HSB: What materials are used and where did they come from?
Carole: The units each have an understructure made of household insulation – extruded polystyrene sheet – joined with drywall screws. Both of those materials are actually reused from a sculpture I made a couple years ago. The coverings are cut from textiles I purchased. They are woven in Mexico and are mostly made from recycled fibers. It was pretty funny, I kept coming across bits of elastic while I was working with the fabric. Obviously someone is shredding panties to make blankets out of! How’s that for recycling?

HSB: How big is the completed wall?
Carole: Well, the dimensions are variable. Each unit is the size of a standard cinder block – 8″ x 8″ x 16″. I currently have enough units to build a wall that is 8′ tall and 10′ long, but it can be reworked in various configurations.

HSB: How can community members get involved?
Carole: I’m willing to add to the wall or subtract from it. One unit costs me about $3.50 in materials, so folks could pay me that much to build more units or remove them. Megan, you paid to add to the wall! Does that mean you like the idea of a wall…or just my wall? Also, if anyone has Mexican textiles they would like to donate, I’ll incorporate them into the next units I construct.

HSB: Where can we view the wall and how long will it be on display?
Carole: I’m pleased to have the opportunity to exhibit the sculpture in the “Old Bank Building” at 203 High Street in Mineral Point during Shake Rag Alley’s Art Adventure weekend. This is a group show that will be up August 24-27. Friday, Saturday and Sunday the doors will be open from noon until 1:00 and on Thursday,Friday and Saturday, there will be a wine and cheese reception from 4:30 to 6:30 each day. I look forward to interacting with everyone in discussing the wall, but there will also be lots of other exciting artworks on hand, made by participants in the Art Adventure retreat.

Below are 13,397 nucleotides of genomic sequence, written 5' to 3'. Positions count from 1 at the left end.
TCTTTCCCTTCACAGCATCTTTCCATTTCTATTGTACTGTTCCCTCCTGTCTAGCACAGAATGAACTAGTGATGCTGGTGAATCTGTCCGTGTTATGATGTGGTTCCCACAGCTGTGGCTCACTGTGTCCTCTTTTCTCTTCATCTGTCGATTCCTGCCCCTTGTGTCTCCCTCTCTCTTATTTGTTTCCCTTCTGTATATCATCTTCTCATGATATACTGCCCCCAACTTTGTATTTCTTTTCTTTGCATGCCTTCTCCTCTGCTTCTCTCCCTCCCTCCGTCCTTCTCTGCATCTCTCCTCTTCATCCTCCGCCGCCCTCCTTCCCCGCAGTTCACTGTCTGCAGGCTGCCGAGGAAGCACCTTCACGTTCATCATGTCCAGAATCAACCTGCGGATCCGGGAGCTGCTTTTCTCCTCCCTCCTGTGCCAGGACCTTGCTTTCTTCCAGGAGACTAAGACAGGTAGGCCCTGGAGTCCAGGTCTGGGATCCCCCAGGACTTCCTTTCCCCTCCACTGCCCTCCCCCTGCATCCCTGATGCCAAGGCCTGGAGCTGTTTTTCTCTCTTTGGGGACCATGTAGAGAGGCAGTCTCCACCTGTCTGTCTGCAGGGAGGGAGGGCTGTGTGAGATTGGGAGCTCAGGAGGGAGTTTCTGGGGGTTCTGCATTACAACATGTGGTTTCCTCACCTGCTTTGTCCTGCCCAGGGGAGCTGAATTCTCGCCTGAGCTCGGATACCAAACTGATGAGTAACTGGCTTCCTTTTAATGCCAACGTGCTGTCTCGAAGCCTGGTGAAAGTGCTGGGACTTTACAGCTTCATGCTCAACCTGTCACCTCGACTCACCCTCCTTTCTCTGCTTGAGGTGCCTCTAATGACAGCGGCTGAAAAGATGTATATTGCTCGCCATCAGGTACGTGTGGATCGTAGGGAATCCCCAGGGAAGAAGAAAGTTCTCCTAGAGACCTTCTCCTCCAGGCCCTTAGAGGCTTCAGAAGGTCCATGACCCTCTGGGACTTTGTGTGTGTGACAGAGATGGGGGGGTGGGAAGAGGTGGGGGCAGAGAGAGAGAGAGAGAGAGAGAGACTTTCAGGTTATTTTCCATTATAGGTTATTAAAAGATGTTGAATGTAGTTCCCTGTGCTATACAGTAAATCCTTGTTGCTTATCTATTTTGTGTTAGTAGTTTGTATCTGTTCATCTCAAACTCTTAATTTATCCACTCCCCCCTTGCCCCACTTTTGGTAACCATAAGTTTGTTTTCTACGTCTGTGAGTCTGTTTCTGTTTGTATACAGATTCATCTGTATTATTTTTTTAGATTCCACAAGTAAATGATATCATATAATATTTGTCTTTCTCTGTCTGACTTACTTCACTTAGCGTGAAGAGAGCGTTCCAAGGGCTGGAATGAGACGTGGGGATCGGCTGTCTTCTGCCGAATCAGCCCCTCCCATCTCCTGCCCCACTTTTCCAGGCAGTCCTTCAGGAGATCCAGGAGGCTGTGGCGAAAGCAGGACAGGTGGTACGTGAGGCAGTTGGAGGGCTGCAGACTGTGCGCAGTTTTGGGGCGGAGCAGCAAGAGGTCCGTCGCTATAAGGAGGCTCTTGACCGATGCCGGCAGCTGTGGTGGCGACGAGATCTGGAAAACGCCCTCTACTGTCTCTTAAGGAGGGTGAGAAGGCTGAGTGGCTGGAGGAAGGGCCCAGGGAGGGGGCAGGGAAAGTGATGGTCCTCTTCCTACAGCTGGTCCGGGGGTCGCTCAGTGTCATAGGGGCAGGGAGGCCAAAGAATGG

HSB: Anything else you’d like to share about the project?
Carole: Yes. When my sculpture has run its course, I’m going to disassemble it and sew the fabric coverings back into blankets. I’ll donate them to a charity that will get them to needy immigrants. Reduce, re-use, recycle! Also, if people (especially knitters!) are interested in a related project they might want to visit I’m making one of those welcome blankets right now.

Contributed by Megan Kulick, Executive Director, Shake Rag Alley Center for the Arts